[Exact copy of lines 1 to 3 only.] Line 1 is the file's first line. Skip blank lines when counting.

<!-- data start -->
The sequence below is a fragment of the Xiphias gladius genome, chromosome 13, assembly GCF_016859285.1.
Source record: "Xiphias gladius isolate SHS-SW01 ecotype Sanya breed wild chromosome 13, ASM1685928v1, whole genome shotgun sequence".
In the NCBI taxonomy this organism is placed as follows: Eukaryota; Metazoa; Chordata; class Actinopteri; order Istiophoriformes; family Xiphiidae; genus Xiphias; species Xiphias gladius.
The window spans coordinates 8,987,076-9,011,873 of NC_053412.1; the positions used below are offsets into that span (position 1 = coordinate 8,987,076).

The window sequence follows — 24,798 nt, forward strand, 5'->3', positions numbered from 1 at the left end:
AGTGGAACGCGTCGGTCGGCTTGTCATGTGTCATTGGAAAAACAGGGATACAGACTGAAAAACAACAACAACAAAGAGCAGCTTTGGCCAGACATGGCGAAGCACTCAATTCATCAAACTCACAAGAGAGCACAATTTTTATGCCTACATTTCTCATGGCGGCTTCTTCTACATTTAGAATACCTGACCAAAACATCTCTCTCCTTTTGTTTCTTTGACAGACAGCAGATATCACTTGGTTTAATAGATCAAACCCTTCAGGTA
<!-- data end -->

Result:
The sequence below is a fragment of the Xiphias gladius genome, chromosome 13, assembly GCF_016859285.1.
Source record: "Xiphias gladius isolate SHS-SW01 ecotype Sanya breed wild chromosome 13, ASM1685928v1, whole genome shotgun sequence".
In the NCBI taxonomy this organism is placed as follows: Eukaryota; Metazoa; Chordata; class Actinopteri; order Istiophoriformes; family Xiphiidae; genus Xiphias; species Xiphias gladius.